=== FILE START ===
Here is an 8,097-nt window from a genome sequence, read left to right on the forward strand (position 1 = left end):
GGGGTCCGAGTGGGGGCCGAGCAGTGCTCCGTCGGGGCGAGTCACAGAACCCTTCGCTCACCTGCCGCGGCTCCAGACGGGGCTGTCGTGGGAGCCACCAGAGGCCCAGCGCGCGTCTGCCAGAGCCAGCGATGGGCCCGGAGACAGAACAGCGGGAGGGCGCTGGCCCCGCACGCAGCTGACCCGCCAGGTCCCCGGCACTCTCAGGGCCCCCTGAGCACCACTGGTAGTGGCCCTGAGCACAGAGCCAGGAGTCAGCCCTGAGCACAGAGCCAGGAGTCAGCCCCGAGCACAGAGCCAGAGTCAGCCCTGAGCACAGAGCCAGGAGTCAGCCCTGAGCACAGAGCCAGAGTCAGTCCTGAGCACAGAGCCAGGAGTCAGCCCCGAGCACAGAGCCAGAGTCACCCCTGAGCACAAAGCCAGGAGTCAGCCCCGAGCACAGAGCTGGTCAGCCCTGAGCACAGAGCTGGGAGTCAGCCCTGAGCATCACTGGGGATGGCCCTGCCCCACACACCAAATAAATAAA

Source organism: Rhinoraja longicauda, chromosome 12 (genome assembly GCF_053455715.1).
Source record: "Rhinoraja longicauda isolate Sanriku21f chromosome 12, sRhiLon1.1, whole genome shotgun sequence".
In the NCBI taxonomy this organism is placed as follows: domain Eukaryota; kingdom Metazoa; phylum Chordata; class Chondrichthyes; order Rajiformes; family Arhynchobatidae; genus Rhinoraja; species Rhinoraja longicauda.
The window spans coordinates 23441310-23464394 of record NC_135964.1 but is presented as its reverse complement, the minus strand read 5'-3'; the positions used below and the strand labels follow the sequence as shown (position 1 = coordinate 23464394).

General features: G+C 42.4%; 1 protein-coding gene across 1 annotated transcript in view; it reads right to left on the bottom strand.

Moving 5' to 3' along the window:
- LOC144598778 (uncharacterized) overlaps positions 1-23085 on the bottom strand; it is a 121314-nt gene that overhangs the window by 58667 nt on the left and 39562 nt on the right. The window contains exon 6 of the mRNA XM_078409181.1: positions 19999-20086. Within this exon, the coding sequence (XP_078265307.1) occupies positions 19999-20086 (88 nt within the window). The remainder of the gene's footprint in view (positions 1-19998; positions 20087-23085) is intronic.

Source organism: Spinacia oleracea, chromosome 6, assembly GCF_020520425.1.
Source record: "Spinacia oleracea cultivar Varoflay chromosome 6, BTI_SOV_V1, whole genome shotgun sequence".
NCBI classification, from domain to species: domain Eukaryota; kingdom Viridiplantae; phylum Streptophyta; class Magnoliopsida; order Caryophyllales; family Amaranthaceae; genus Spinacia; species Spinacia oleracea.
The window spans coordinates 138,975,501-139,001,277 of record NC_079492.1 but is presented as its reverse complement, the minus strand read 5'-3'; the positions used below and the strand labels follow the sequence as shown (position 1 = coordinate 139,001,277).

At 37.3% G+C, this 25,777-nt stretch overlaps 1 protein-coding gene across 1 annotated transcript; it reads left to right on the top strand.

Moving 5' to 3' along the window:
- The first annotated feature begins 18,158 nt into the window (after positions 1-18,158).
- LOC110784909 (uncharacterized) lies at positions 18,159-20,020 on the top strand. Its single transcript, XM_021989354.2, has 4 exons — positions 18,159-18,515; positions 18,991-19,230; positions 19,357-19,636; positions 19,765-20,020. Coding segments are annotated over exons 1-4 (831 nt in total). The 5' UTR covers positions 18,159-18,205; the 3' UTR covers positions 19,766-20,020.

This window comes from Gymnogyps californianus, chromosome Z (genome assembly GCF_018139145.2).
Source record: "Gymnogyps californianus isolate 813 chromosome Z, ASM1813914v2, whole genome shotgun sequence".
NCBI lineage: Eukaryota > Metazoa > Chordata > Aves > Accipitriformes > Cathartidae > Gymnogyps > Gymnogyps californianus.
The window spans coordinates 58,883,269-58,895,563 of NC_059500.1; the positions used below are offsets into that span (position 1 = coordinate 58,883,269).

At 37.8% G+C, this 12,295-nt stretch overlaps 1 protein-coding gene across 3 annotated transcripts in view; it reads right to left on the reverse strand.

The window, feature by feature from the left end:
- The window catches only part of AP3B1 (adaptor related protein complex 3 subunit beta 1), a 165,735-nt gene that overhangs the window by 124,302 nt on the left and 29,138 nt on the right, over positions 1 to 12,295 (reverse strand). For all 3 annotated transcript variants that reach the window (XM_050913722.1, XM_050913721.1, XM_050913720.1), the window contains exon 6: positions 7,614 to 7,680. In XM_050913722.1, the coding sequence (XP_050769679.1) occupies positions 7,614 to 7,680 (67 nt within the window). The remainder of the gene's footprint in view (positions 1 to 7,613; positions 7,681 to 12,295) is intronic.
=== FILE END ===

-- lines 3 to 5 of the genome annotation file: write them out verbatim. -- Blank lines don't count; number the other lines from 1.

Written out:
Source organism: Rhinoraja longicauda, chromosome 12 (genome assembly GCF_053455715.1).
Source record: "Rhinoraja longicauda isolate Sanriku21f chromosome 12, sRhiLon1.1, whole genome shotgun sequence".
In the NCBI taxonomy this organism is placed as follows: domain Eukaryota; kingdom Metazoa; phylum Chordata; class Chondrichthyes; order Rajiformes; family Arhynchobatidae; genus Rhinoraja; species Rhinoraja longicauda.